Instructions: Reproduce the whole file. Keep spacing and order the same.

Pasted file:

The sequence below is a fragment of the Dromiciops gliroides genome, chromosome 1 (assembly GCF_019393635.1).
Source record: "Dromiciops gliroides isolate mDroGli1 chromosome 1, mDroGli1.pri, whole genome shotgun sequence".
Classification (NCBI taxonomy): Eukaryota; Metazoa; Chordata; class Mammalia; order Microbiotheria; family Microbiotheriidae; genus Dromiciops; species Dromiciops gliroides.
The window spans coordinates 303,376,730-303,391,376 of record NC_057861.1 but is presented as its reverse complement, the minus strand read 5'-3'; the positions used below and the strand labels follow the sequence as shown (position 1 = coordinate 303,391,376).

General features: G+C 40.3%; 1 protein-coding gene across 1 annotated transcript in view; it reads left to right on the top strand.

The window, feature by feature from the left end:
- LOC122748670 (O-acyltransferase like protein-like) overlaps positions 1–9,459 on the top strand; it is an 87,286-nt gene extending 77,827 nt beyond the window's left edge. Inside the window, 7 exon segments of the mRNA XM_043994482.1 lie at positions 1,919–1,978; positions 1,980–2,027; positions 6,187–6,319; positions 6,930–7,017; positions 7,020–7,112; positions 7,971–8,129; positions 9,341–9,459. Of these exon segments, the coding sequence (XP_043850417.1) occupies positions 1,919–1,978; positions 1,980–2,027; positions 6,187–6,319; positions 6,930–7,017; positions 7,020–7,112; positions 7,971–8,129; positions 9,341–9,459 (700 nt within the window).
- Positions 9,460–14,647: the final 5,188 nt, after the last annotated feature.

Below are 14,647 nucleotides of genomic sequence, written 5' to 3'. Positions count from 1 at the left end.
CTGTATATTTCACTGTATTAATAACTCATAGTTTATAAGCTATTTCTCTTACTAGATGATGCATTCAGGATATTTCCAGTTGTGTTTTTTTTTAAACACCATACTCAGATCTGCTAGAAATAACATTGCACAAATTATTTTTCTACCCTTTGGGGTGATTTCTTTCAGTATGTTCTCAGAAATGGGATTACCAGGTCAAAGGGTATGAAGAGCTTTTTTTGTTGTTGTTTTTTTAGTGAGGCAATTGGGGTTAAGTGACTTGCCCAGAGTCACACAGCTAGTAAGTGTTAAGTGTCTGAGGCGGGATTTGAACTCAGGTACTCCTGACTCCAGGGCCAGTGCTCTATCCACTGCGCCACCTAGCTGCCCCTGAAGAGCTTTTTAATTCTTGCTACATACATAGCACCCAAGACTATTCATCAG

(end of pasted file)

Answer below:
The sequence below is a fragment of the Dromiciops gliroides genome, chromosome 1 (assembly GCF_019393635.1).
Source record: "Dromiciops gliroides isolate mDroGli1 chromosome 1, mDroGli1.pri, whole genome shotgun sequence".
Classification (NCBI taxonomy): Eukaryota; Metazoa; Chordata; class Mammalia; order Microbiotheria; family Microbiotheriidae; genus Dromiciops; species Dromiciops gliroides.
The window spans coordinates 303,376,730-303,391,376 of record NC_057861.1 but is presented as its reverse complement, the minus strand read 5'-3'; the positions used below and the strand labels follow the sequence as shown (position 1 = coordinate 303,391,376).

General features: G+C 40.3%; 1 protein-coding gene across 1 annotated transcript in view; it reads left to right on the top strand.

The window, feature by feature from the left end:
- LOC122748670 (O-acyltransferase like protein-like) overlaps positions 1–9,459 on the top strand; it is an 87,286-nt gene extending 77,827 nt beyond the window's left edge. Inside the window, 7 exon segments of the mRNA XM_043994482.1 lie at positions 1,919–1,978; positions 1,980–2,027; positions 6,187–6,319; positions 6,930–7,017; positions 7,020–7,112; positions 7,971–8,129; positions 9,341–9,459. Of these exon segments, the coding sequence (XP_043850417.1) occupies positions 1,919–1,978; positions 1,980–2,027; positions 6,187–6,319; positions 6,930–7,017; positions 7,020–7,112; positions 7,971–8,129; positions 9,341–9,459 (700 nt within the window).
- Positions 9,460–14,647: the final 5,188 nt, after the last annotated feature.

Below are 14,647 nucleotides of genomic sequence, written 5' to 3'. Positions count from 1 at the left end.
CTGTATATTTCACTGTATTAATAACTCATAGTTTATAAGCTATTTCTCTTACTAGATGATGCATTCAGGATATTTCCAGTTGTGTTTTTTTTTAAACACCATACTCAGATCTGCTAGAAATAACATTGCACAAATTATTTTTCTACCCTTTGGGGTGATTTCTTTCAGTATGTTCTCAGAAATGGGATTACCAGGTCAAAGGGTATGAAGAGCTTTTTTTGTTGTTGTTTTTTTAGTGAGGCAATTGGGGTTAAGTGACTTGCCCAGAGTCACACAGCTAGTAAGTGTTAAGTGTCTGAGGCGGGATTTGAACTCAGGTACTCCTGACTCCAGGGCCAGTGCTCTATCCACTGCGCCACCTAGCTGCCCCTGAAGAGCTTTTTAATTCTTGCTACATACATAGCACCCAAGACTATTCATCAG